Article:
It also has to be mentioned that there is a very active climbing / mountain walking club (Greek Mountaineering Club of , E.O.S. Chanion ) organizing weekly excursions of varying difficulty on the mountains of Crete and several other longer term missions in mainland Greece and abroad.

ducation/Researc
The library of the Technical University of Crete

Educational institutions located at the greater area of the city are:
* The Technical University of Crete . It is the largest educational institution in with around 2600 undergraduate and 700 postgraduate students. It is focusing on Electronic and Computer Engineering, Environmental Engineering, Production Engineering and Management, Mineral Resources Engineering, Sciences and Architecture. Future plans include a Civil Engineering and a Fine Arts department.
* The branch of the Technological Educational Institute of Crete
* The Mediterranean Agronomic Institute of

Other research and intellectual institutes and societies in are:
* The National Research Foundation "Eleftherios K. Venizelos"
* The Mediterranean Architecture Centre (KAM)
* The Institute of Olive Tree and Subtropical Plants of
* The Literary Society “Chryssostomos”
* The Institute of Law
* The Historical, Laographical and Archaeological Society of Crete

Primary and secondary schools are mainly public in (as in all cities in Greece). However there has been a slow development of some private high schools recently. Among the "Eniaia Lykeia" (Unified Upper Secondary Schools) of the town there is an autonomus Ecclesiastical Lyceum in Agios Mattheos.

conom
The central Market Square ("Agora")

Two main sources of wealth in are agriculture and tourism. A big portion of the city"s residents (not necessarily farmers) own from few to many decares of agricultural land where several plants are being cultivated, the most popular ones being olive trees and citrus. Other important products include wine, avocados, dairy etc. Apart from the traditional ways of cultivation, some of the producers have concentrated on practicing new methods in order to promote organic food. The organization of the Agricultural August has been a recent attempt to promote local quality products including a series of activities organised by the Prefecture of since 1999 and has proved very successful.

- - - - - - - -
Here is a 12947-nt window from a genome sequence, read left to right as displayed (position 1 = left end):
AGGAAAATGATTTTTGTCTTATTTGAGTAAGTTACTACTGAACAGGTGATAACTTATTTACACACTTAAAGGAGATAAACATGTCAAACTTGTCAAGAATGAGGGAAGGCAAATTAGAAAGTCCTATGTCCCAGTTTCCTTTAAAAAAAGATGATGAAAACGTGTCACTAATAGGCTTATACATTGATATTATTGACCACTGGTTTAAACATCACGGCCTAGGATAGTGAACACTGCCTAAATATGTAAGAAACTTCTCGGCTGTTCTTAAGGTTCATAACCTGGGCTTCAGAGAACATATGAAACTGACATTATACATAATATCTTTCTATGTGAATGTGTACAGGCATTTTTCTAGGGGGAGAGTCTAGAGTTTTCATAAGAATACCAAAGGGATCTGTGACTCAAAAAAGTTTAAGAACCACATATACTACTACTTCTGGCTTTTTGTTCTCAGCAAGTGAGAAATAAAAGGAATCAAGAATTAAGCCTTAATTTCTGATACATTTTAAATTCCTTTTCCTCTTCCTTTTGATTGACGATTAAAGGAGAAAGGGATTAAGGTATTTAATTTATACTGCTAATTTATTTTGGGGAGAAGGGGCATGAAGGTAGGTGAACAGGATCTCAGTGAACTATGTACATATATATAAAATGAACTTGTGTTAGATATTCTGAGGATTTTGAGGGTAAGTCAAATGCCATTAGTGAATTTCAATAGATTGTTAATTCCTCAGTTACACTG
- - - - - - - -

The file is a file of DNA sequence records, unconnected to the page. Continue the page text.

On the other hand, tourism has developed rapidly during the last decades, starting from the early 1970s. Nowadays the tertiary sector is becoming more and more important for the locals, since an increasing number of them are participating in the business. Agrotourism and ecotourism are forms of tourism which are significantly developing lately.

There is also some secondary industry with focus on the processing-packaging of the agricultural products (some of them export oriented) or manufacture products that support the agricultural production. On the other hand, the growth and development of academic/research institutions in is a challenge for future economic activities by taking advantage of the specialised knowledge of scientists and technicians and by also reinforcing quality tourism (conferences etc.).

An important centre of the economic activities in the town is the Chamber of Commerce and Industry (E.B.E.X.) .

ealth Car
The main health center in the city is the General Hospital "Agios Georgios". Other institutions include the Crete Naval Hospital, the branch of the National Centre for Emergency Medical Care (E.K.A.B.) and the Clinic of Chronic Disease. The branch of the Organisation Against Drugs (Ο.ΚΑ.ΝΑ.) opened in 2003.

There is also a number of private clinics and medical centers specializing in various areas within the town.

ransportatio
The city is served by Ioannis Daskalogiannis International Airport (IATA code: CHQ) on the Akrotiri Peninsula. The airport is named after Daskalogiannis, a Sfakiot hero who was skinned by the Turks in the 18th century.

There are several flights a day from Athens to , with Aegean Airlines and Olympic Airlines. From April to early November, there are many direct charter flights to from the UK, Holland, Germany, Scandinavia and other European countries.

Souda, some 7 km from , is the city"s port, with daily ferries to Piraeus and a NATO naval base.

otable resident